Gerlach-Empire

Gerlach–Empire is a census-designated place (CDP) in Washoe County, Nevada, United States. The combined population was 217 at the 2010 census. A former company town for United States Gypsum Corporation, Empire was once home to more than 750 people. It is part of the Reno–Sparks Metropolitan Statistical Area. Most of the population lives in the two tiny settlements of Gerlach, a neighboring hamlet with fewer than 200 people that shares its schools with Empire; the rest live on outlying rural ranching properties. The nearest town, Nixon, is 60 miles to the south on a reservation owned by the Pyramid Lake Paiute Tribe.
Contents
1 Geography
2 Demographics
3 Economy
4 History
5 Transportation
6 In film
7 Radio
8 References

Geography

According to the United States Census Bureau, the CDP has a total area of 94.1 sq mi. (244 km2), all land. Its elevation is 3,946 ft (1,203 m).

Demographics

As of the census[1] of 2000, there were 499 people, 234 households, and 146 families residing in the CDP. The population density was 5.3 people per square mile (2.0/km2). There were 297 housing units at an average density of 3.2 per square mile (1.2/km2). The racial makeup of the CDP was 91.18% White, 2.81% Native American, 0.20% Asian, 4.61% from other races, and 1.20% from two or more races. Hispanic or Latino of any race were 11.02% of the population.
There were 234 households out of which 26.1% had children under the age of 18 living with them, 48.3% were married couples living together, 9.8% had a female householder with no husband present, and 37.2% were non-families. 34.2% of all households were made up of individuals and 6.8% had someone living alone who was 65 years of age or older. The average household size was 2.13 and the average family size was 2.71.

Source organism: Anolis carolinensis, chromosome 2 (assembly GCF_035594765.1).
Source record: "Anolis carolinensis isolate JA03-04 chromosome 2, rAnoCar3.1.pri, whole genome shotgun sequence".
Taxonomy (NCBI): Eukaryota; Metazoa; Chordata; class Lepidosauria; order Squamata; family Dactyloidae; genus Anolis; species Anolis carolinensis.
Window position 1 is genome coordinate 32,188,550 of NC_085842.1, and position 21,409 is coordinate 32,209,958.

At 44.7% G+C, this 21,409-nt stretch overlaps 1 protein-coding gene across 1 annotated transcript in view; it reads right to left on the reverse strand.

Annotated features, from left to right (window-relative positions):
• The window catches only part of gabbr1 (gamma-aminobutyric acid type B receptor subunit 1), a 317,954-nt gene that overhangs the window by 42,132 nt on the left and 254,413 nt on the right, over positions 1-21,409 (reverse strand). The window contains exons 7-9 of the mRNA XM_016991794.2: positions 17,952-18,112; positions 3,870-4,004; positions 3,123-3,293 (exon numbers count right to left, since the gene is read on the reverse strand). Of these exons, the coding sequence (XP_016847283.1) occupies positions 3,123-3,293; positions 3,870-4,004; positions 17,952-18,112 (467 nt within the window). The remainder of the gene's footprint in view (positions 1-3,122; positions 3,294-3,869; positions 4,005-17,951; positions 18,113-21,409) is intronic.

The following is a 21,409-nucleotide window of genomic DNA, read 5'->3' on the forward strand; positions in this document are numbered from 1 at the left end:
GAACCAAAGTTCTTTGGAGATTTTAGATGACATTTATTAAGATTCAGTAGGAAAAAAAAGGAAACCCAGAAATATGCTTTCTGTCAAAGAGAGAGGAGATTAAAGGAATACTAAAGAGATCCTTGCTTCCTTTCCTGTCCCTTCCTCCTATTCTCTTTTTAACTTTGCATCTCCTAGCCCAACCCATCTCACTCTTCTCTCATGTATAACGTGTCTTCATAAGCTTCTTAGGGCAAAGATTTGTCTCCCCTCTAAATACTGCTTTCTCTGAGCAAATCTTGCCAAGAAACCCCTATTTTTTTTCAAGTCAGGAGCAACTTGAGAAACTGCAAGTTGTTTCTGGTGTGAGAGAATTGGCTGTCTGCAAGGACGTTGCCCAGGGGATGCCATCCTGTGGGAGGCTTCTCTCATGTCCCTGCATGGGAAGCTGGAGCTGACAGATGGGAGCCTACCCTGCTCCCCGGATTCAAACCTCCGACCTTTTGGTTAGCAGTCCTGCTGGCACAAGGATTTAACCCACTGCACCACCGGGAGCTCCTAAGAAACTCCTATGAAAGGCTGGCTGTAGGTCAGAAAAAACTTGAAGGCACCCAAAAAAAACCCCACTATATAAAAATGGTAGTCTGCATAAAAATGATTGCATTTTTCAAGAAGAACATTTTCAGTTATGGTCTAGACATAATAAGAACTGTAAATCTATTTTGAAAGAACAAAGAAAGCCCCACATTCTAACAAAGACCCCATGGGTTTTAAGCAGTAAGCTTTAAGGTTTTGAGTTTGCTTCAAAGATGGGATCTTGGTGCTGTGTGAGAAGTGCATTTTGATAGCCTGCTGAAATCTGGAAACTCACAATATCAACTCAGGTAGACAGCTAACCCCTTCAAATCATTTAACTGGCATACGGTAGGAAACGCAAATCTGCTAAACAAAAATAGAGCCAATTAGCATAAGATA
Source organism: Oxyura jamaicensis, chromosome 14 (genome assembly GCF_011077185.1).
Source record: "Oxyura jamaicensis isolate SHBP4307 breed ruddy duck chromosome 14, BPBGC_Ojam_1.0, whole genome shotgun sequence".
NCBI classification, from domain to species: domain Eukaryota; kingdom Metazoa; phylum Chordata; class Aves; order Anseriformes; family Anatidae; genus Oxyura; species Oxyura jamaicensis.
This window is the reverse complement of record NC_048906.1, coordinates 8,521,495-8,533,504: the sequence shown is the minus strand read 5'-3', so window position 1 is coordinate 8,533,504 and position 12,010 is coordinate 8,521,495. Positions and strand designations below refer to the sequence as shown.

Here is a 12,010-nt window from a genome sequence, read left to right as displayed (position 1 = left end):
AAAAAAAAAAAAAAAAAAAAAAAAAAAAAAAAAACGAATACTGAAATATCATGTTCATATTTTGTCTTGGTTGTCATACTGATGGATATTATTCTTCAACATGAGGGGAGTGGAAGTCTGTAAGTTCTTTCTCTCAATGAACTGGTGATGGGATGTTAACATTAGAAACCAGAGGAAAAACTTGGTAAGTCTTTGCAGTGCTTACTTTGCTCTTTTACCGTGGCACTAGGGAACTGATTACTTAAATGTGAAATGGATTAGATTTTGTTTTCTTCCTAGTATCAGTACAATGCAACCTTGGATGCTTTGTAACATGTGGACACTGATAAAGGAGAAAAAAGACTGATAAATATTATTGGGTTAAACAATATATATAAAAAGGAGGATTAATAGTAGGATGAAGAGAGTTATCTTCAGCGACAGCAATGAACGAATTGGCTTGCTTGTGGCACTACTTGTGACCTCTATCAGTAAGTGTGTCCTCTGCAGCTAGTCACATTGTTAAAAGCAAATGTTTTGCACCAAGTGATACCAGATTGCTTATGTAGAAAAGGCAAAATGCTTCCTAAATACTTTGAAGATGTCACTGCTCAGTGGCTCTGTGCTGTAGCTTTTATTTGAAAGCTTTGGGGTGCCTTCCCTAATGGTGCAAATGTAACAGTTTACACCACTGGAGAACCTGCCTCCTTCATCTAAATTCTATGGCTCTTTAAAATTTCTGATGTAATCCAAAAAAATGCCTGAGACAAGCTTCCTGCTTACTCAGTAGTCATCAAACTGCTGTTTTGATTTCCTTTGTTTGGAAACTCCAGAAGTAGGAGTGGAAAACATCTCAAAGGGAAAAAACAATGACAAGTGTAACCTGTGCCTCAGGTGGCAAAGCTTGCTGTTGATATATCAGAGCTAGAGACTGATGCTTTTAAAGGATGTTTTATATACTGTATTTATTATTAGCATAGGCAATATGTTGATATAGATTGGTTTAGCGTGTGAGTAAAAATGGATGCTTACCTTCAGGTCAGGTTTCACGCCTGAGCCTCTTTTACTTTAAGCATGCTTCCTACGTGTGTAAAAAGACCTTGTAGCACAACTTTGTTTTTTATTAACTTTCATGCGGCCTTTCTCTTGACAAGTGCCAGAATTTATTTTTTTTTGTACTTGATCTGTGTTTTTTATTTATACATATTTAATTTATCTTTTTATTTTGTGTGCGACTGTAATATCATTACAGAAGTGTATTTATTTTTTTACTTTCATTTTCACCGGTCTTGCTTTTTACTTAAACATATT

In the CDP the population was spread out with 22.6% under the age of 18, 7.0% from 18 to 24, 31.5% from 25 to 44, 29.5% from 45 to 64, and 9.4% who were 65 years of age or older. The median age was 38 years. For every 100 females there were 116.0 males. For every 100 females age 18 and over, there were 120.6 males.
The median income for a household in the CDP was $35,088, and the median income for a family was $43,125. Males had a median income of $36,000 versus $23,056 for females. The per capita income for the CDP was $14,793. About 10.3% of families and 14.6% of the population were below the poverty line, including 15.8% of those under age 18 and 12.7% of those age 65 or over.
[edit]Economy

The economies of Gerlach and Empire focus on tourism in the nearby Black Rock Desert, and hunting. Gypsum mining was the historic staple of the local economy until 2011. Empire was the classic company town of the United States Gypsum Corporation (USG). All residents of Empire worked for USG and USG owns the properties and buildings. The Empire gypsum mine was the longest continually operating mine in the US, operating for eighty-eight years from 1923 to 2011. Most mines were shut down during World War II as resources were diverted to the war. It was determined that gypsum was an ‘essential’ resource and the mine was never closed during that period. The town had a church, a public pool, a 9-hole golf course, a post office (89405), and Empire Airport for light planes. There was also a day care facility for the employees of Empire, and a convenience store with a gas station—the only store for more than 50 miles (80 km).
The gypsum plant in Empire closed its doors on January 31, 2011, eliminating 95 jobs.[2][3] Residents with children were allowed to continue inhabiting their company homes through June 20, 2011, the end of the school year. After that date, Empire effectively became a ghost town. In response, the local ZIP Code, 89405, was also discontinued. Four USG employees remain to maintain the property.